fairly short period of time. A fairly short period of time
may be taken as one year.

In the accounts of limited companies, the Companies Act.


1994 requires the use of the term “Creditors: amounts
falling due within one year” rather than “current liabilities”.

Examples of current liabilities may include the


following:Trade creditors – suppliers to whom the business
owes money for goods supplied
on
credit.

- Accrued expenses - They represent bills for


expenses
for services which the business
been provided but has not yet
been
paid for at the time the balance
sheet
is being prepared.

- Bank overdraft - These are short term borrowings


repayable on demand. This
happens when a business over-
draws from its bank current
account e.g. a business
may have
K100 000 in its current account,
with
prior consent from the bank
manager, the business may be
allowed to withdraw K120 000
The
excess K20 000 withdrawn is
bank
overdraft, which must be shown
as current liability at the balance
sheet date as long as it is not
paid
at that date.
- Loans repayable within one year. Some loans maybe
obtained to be repaid over a period of more than 1
year, in the year of repayment they would be stated
as current liabilities.

- Taxation payable - These are tax amounts not yet


paid to tax authorities.
(b) Non current liabilities

They may also be called long term liabilities. These are


debts by arrangement with creditors concerned, have to be
paid over a long period of time, usually more than one year
e.g. 5 year loan.

This 5 year loan will be shown as non current liability for


the first 4 years. In the 5th year it would appear under
current liabilities.

Examples of non current liabilities may include:

- Loan - These could be bank loans as


long
as they are not repayable within
one year.

- Mortgage Loan - This is loan issued for capital


expenditure. It is usually
secured
against some property. Should
the business fail to pay the loan
the lender will have claim on the
property.

- Debenture loans - These are securities issued by a


limited company at a fixed rate
of
interest. They are repayable on
agreed terms.

ACTIVITY 3.3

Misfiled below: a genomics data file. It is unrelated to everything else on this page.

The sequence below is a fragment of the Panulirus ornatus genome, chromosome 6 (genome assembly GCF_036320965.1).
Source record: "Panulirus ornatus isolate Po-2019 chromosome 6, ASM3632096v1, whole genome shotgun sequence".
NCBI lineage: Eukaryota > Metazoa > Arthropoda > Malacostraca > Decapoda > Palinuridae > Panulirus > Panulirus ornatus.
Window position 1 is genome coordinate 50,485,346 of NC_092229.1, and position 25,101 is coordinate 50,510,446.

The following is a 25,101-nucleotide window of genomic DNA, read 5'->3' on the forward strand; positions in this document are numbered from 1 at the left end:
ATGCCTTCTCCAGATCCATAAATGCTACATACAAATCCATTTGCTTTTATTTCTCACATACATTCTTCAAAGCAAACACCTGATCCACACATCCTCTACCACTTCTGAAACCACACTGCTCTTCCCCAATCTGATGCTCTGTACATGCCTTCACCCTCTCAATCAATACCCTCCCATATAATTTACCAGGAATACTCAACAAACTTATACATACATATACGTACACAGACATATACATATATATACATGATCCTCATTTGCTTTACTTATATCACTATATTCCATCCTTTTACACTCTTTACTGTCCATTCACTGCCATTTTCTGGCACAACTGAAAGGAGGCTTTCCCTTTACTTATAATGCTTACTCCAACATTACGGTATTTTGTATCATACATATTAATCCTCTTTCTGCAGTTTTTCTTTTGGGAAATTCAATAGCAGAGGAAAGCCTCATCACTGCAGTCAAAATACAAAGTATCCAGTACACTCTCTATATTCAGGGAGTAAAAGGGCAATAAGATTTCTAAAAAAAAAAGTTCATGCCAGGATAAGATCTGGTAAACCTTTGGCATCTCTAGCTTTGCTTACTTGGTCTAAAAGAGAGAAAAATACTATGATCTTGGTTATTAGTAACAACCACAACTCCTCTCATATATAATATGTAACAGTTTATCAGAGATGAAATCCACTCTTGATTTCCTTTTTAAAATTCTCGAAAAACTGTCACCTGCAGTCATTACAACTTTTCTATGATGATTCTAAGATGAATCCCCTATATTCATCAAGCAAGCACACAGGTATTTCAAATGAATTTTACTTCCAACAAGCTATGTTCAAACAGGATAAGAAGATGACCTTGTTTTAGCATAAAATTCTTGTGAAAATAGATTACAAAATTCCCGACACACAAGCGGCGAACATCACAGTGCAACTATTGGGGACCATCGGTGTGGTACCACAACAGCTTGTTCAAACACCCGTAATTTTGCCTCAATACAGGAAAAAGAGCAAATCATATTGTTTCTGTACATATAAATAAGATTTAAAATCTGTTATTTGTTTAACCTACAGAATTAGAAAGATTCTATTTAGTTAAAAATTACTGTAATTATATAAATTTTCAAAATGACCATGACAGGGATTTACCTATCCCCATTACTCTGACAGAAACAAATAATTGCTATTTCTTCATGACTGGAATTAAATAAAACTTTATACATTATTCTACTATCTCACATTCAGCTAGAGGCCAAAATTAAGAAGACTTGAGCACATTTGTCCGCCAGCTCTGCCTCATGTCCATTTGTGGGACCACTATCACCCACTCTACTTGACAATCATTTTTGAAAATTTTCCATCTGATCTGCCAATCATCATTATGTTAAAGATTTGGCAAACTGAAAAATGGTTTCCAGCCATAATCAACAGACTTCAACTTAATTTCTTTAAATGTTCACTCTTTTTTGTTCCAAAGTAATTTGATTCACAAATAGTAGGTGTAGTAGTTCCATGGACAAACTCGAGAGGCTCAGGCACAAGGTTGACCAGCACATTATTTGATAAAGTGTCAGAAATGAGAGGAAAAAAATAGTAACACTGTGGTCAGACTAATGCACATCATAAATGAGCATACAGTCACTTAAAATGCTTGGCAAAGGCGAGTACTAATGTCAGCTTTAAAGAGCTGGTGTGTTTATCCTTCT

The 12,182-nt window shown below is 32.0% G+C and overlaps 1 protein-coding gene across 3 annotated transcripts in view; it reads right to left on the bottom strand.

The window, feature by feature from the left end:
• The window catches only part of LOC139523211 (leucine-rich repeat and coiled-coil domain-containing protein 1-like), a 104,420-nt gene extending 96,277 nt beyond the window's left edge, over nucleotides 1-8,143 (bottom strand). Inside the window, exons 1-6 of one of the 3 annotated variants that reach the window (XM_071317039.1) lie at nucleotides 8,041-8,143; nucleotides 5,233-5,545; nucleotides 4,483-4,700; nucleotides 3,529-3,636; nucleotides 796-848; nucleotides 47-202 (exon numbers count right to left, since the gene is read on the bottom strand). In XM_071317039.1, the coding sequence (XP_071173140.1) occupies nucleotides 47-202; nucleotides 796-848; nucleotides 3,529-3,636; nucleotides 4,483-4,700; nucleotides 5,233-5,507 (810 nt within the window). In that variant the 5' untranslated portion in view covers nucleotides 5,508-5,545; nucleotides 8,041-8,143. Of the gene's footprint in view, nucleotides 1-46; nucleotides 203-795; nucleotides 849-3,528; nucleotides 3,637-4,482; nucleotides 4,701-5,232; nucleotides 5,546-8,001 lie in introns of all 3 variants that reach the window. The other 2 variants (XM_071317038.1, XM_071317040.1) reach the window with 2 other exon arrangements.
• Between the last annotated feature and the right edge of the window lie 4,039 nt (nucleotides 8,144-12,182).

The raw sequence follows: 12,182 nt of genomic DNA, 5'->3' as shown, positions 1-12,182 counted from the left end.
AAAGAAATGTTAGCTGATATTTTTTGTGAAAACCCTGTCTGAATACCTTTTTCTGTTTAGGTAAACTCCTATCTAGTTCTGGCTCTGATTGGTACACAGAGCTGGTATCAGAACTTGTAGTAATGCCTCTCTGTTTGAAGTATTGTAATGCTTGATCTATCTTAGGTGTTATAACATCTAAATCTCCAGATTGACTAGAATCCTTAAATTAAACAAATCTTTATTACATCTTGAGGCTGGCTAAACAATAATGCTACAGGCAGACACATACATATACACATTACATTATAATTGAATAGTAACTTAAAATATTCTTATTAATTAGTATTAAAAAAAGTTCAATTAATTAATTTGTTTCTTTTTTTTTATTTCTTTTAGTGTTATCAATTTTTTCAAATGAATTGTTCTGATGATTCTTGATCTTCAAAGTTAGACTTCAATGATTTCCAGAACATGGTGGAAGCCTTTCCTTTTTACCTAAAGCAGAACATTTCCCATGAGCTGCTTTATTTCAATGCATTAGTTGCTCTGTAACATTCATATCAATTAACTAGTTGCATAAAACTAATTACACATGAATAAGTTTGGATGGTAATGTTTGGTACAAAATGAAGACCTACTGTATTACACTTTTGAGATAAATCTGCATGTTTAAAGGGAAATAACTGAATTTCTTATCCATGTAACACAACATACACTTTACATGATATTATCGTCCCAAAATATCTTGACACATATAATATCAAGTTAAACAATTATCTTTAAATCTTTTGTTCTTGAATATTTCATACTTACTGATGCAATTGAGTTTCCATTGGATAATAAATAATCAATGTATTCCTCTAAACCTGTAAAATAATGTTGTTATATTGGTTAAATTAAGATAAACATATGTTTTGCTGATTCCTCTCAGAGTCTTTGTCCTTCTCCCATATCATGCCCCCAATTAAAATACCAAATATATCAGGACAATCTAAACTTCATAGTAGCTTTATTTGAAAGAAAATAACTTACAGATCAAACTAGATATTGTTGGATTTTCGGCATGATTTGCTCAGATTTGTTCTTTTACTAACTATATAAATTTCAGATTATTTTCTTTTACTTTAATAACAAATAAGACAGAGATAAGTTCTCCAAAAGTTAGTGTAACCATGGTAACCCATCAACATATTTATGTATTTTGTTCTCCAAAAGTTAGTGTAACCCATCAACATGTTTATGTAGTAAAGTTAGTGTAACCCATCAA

What is the difference between tangible and intangible non current assets.

Capital (Sole trader)


This is other than money assets such as machinery, buildings, etc. put into
business to carry on business for profit purposes.

Capital put in by owners is also called EQUITY.

The capital of a business can be analysed as follows:

Capital at the beginning of period XX


Add: additional capital introduced
during the period XX

Add: Profit earned during period XX

Less: Drawings XX
___
Capital at end of period XX

For more details on above refer to the accounting equation.

3.2.7 Capital and business - relationship

Capital is a liability to the business because it belongs to the


owner. See business entity concept.

ACTIVITY 3.5

Categorise the following as tangible non current assets,


intangible non current assets, investments current assets,
current liabilities or non current liabilities.

(a) Shares in Chilanga Cement Plc, intended to be held on long


term.
(b) Machinery used in production
(c) Inventory – Goods for resale
(d) Bank overdraft
(e) A mortgage loan
(f) Trade payables
(g) Trade receivables
(h) Goodwill
(i) Rent paid in advance by the business
(j) Rent paid in advance to the business
(k) Accrued income to the business
(l) Accrued expenses by the business.
3.2.8 Format of the Balance Sheet (Sole trader)

The International Accounting Standard (1AS1) recommends the


following accounting equation when preparing the balance sheet:

Assets = Capital + Liabilities

In vertical format:

A detailed format is as follows:

Name of organisation:

Balance sheet as at (indicate date)

NON CURRENT ASSETS

Tangible non current assets


Land----------------------------------------XX
Buildings ----------------------------------XX
Machinery ---------------------------------XX
Fixtures & fittings ------------------------XX
Motor vehicles ----------------------------XX XX
Intangible non current assets
Goodwill ----------------------------------XX
Development costs ----------------------XX XX

Long term investments


Shares in another company. -----------------------------XX
XX

CURRENT ASSETS
Inventory ---------------------------------XX
Receivables ------------------------------XX
Prepayments ---------------------------- XX
Cash in Bank --------------------------- XX
Cash in Hand --------------------------- XX
XX
TOTAL ASSETS ------------------------------------------------- XX

FINANCED BY:

Capital and liabilities

Capital at start -----------------------------------XX


Add Net Profit/Less Net Loss -----------------XX (XX)
Less Drawings ----------------------------------(XX) XX

Non current liabilities


5 year loan -------------------------------------------------XX

Current Liabilities
Trade creditors -------------------------XX
Accrued expenses --------------------- XX
Bank overdraft ------------------------- XX
Taxation -------------------------------- XX
XX
TOTAL EQUITY & LIABILITY XX

N.B. non current assets plus current assets = Total assets

Total assets = Capital plus profit less drawing


Plus non current liabilities plus current liabilities.

The format given is not exhaustive neither is it inclusive.

Full Example – Preparation of balance sheet.


The following information is related to Kuku Hardware Stores, as
at 31 December 20X6. From it prepare a balance sheet.
K
Capital 1 January 20X6 47,600
Profit made during the year 8,000
Insurance prepaid 300
Rent accrued by Kuku 600
Receivables 500
Tax payable 3,500
Motor vehicles 9,000
Bank overdraft 2,000
Closing Inventory 31.12. 20X6 16,000